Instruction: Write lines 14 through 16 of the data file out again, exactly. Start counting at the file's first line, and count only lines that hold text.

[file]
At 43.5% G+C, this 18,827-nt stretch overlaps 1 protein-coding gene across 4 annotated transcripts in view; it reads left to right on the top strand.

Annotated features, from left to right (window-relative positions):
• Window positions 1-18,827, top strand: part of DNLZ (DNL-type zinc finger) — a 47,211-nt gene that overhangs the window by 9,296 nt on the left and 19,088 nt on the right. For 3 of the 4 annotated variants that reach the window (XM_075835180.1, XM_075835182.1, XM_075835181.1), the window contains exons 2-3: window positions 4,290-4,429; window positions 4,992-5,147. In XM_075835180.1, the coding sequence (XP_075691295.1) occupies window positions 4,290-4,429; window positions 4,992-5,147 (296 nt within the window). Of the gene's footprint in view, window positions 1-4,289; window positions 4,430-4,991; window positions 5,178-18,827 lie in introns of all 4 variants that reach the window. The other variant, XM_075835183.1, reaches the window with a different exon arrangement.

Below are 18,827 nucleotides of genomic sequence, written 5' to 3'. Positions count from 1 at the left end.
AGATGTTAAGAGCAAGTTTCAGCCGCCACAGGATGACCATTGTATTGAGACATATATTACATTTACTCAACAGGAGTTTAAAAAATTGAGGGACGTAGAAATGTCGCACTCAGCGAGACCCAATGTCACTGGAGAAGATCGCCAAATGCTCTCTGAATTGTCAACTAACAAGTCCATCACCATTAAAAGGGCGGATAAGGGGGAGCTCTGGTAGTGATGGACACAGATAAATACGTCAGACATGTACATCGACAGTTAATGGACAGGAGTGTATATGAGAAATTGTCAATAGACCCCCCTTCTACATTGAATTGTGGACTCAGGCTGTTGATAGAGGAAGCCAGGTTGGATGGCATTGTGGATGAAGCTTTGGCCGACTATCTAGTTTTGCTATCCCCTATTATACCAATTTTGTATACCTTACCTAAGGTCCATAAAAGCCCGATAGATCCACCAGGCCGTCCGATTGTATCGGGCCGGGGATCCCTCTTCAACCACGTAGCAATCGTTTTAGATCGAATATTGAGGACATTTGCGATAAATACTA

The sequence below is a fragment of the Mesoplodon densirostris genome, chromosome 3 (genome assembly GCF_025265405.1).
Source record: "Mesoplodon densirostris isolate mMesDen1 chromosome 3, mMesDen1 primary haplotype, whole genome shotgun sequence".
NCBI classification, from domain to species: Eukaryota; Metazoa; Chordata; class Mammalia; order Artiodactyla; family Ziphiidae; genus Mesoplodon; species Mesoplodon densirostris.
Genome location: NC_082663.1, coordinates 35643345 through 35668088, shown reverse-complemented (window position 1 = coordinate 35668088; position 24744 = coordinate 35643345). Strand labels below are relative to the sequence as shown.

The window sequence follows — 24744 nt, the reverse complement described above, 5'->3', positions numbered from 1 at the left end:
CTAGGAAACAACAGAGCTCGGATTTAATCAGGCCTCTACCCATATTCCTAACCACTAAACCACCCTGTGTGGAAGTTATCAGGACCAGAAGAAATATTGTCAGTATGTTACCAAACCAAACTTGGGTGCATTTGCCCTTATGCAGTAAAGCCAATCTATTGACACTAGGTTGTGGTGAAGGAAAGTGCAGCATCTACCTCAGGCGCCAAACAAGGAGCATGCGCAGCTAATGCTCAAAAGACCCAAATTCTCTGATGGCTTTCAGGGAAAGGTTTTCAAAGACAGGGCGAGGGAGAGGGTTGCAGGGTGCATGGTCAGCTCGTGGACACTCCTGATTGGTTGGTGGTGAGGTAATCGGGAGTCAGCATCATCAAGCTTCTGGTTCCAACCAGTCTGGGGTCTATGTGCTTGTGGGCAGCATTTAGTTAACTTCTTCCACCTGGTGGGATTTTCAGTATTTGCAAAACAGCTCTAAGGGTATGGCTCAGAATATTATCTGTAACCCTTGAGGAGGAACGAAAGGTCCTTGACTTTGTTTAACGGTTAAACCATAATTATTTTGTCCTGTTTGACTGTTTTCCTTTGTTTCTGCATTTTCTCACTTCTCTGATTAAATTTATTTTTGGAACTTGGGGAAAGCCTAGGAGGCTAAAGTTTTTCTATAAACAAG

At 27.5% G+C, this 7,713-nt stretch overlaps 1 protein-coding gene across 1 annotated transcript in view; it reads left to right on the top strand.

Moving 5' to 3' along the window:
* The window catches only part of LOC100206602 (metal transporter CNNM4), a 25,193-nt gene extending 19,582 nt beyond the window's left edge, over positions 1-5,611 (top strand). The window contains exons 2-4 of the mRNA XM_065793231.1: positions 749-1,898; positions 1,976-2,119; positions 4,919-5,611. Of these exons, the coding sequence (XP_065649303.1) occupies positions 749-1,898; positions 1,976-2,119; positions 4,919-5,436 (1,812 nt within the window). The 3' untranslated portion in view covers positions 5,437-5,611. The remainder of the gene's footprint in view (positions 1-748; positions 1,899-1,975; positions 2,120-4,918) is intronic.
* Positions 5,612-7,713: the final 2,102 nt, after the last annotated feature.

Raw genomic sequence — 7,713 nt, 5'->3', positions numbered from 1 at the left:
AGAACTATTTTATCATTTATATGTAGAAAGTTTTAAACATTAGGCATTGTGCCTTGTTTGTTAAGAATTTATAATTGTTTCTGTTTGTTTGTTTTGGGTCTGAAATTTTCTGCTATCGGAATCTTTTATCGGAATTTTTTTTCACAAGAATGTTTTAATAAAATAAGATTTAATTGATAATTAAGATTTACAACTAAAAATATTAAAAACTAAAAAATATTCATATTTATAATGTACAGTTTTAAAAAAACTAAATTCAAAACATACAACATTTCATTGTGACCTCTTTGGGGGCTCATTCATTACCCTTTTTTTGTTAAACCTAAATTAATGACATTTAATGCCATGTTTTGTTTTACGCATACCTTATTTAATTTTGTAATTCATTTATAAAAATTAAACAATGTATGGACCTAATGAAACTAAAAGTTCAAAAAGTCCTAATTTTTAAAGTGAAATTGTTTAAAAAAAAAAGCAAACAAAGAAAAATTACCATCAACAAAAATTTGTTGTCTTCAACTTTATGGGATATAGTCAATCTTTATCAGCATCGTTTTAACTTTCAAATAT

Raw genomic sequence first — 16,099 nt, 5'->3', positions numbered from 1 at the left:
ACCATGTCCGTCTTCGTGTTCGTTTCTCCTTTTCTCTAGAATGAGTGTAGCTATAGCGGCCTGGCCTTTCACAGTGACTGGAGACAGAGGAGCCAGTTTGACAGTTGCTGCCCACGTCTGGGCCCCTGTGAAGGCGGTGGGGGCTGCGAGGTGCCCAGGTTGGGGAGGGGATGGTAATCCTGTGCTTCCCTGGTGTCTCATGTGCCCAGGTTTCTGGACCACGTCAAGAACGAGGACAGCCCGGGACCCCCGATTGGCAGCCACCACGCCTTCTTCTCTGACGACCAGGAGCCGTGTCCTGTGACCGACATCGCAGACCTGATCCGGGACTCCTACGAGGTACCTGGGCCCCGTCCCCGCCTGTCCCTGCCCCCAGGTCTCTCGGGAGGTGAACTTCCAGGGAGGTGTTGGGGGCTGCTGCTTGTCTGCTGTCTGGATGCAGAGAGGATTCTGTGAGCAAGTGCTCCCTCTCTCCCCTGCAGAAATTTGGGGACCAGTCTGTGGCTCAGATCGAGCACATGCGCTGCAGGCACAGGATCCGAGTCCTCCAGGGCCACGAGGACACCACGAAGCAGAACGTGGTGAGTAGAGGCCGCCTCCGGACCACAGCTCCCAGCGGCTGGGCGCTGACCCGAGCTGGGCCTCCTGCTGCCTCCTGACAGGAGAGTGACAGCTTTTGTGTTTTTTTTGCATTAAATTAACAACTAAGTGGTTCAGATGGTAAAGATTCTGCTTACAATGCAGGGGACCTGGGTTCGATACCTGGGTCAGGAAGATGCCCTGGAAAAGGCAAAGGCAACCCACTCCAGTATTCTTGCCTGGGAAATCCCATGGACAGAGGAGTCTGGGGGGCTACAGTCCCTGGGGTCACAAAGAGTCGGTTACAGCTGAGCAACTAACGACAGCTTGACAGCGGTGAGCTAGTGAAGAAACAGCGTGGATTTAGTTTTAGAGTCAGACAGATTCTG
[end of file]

* The window catches only part of LOC100206602 (metal transporter CNNM4), a 25,193-nt gene extending 19,582 nt beyond the window's left edge, over positions 1-5,611 (top strand). The window contains exons 2-4 of the mRNA XM_065793231.1: positions 749-1,898; positions 1,976-2,119; positions 4,919-5,611. Of these exons, the coding sequence (XP_065649303.1) occupies positions 749-1,898; positions 1,976-2,119; positions 4,919-5,436 (1,812 nt within the window). The 3' untranslated portion in view covers positions 5,437-5,611. The remainder of the gene's footprint in view (positions 1-748; positions 1,899-1,975; positions 2,120-4,918) is intronic.
* Positions 5,612-7,713: the final 2,102 nt, after the last annotated feature.

Raw genomic sequence — 7,713 nt, 5'->3', positions numbered from 1 at the left: